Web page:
MH Fellow Sabna comes with significant experience working with a range of development issues. A co-founder of Project Sakhi Saheli, which aims to combat period poverty and break menstrual taboos, Sabna has, in the past, worked on the issue of menstruation in urban slums of Delhi with women and adolescent girls. She and her team also released MenstraBook, with menstrastories and organised Menstra Tlk in the Delhi School of Social Work to create more conversations on menstruation.

With YKA MHM Fellow Vineet, Sabna launched Menstratalk, a campaign that aims to put an end to period poverty and smash menstrual taboos in society. As a start, the campaign aims to begin conversations on menstrual health with five hundred adolescents and youth in Delhi through offline platforms, and through this community mobilise support to create Period Friendly Institutions out of educational institutes in the city.

Read more about her campaign. 

A student from Delhi School of Social work, Vineet is a part of Project Sakhi Saheli, an initiative by the students of Delhi school of Social Work to create awareness on Menstrual Health and combat Period Poverty. Along with MHM Action Fellow Sabna, Vineet launched Menstratalk, a campaign that aims to put an end to period poverty and smash menstrual taboos in society.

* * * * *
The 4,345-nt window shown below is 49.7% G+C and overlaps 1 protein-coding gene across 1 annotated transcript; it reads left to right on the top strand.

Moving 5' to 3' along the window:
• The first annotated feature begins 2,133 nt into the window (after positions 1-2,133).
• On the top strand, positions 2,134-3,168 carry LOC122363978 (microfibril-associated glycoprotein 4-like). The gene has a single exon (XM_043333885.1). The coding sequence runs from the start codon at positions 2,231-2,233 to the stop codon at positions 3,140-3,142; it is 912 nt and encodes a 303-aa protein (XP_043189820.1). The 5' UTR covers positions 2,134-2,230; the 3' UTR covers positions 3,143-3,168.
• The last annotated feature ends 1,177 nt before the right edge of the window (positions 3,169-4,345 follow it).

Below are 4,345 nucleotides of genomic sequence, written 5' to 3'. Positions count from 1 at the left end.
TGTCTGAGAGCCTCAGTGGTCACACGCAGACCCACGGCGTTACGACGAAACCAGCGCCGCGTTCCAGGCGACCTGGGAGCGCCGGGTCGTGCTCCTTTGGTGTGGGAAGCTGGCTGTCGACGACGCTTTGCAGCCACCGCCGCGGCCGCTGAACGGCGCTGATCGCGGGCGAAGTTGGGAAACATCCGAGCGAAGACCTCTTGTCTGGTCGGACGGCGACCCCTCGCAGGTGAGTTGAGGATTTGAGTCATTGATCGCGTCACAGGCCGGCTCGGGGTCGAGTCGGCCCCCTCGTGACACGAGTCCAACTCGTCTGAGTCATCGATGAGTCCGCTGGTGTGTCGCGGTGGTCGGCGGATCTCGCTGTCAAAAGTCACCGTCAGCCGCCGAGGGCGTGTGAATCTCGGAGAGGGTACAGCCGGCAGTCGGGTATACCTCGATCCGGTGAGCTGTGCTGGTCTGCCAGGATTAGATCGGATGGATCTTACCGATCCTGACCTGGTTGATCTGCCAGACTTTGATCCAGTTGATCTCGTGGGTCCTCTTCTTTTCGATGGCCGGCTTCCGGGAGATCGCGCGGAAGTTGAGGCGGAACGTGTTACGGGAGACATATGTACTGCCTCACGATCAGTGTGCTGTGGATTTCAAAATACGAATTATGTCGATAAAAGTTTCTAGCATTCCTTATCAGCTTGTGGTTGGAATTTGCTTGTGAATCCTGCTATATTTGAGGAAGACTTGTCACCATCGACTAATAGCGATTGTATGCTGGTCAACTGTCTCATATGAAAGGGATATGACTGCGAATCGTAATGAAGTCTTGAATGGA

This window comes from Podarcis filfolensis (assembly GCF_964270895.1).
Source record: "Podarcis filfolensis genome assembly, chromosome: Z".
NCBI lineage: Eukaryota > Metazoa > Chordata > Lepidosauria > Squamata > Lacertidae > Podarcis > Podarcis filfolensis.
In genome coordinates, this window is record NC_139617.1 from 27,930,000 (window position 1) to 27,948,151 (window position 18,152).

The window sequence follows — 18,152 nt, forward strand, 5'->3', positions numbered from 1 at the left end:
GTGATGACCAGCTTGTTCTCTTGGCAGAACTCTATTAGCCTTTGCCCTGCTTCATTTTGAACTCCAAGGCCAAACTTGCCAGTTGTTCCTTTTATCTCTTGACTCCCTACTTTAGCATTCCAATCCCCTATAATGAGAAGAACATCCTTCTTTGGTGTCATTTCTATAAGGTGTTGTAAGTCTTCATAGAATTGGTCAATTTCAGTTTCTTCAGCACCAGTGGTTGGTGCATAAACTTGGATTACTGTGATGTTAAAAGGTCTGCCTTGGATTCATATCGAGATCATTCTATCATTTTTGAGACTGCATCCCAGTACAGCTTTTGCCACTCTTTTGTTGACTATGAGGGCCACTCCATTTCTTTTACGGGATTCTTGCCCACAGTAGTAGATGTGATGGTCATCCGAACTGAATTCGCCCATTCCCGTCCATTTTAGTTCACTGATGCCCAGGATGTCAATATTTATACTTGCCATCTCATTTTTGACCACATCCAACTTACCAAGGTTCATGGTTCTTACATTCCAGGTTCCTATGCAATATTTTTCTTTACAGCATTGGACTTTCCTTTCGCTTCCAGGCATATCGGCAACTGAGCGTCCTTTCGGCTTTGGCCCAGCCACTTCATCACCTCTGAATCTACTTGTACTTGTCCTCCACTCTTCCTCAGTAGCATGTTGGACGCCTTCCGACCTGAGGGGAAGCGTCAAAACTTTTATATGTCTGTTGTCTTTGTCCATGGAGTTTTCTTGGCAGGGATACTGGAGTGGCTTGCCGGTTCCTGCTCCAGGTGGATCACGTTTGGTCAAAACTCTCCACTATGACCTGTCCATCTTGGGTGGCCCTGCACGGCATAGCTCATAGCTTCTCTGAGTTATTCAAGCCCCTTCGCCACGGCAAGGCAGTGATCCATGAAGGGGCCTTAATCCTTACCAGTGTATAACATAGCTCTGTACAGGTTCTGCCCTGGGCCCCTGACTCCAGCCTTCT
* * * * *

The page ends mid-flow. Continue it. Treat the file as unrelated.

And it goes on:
As a start, the campaign aims to begin conversations on menstrual health with five hundred adolescents and youth in Delhi through offline platforms, and through this community mobilise support to create Period Friendly Institutions out of educational institutes in the city.

Find out more about the campaign here.

A native of Bhagalpur district – Bihar, Shalini Jha believes in equal rights for all genders and wants to work for a gender-equal and just society. In the past she’s had a year-long association as a community leader with Haiyya: Organise for Action’s Health Over Stigma campaign. She’s pursuing a Master’s in Literature with Ambedkar University, Delhi and as an MHM Fellow with YKA, recently launched ‘Project अल्हड़ (Alharh)’.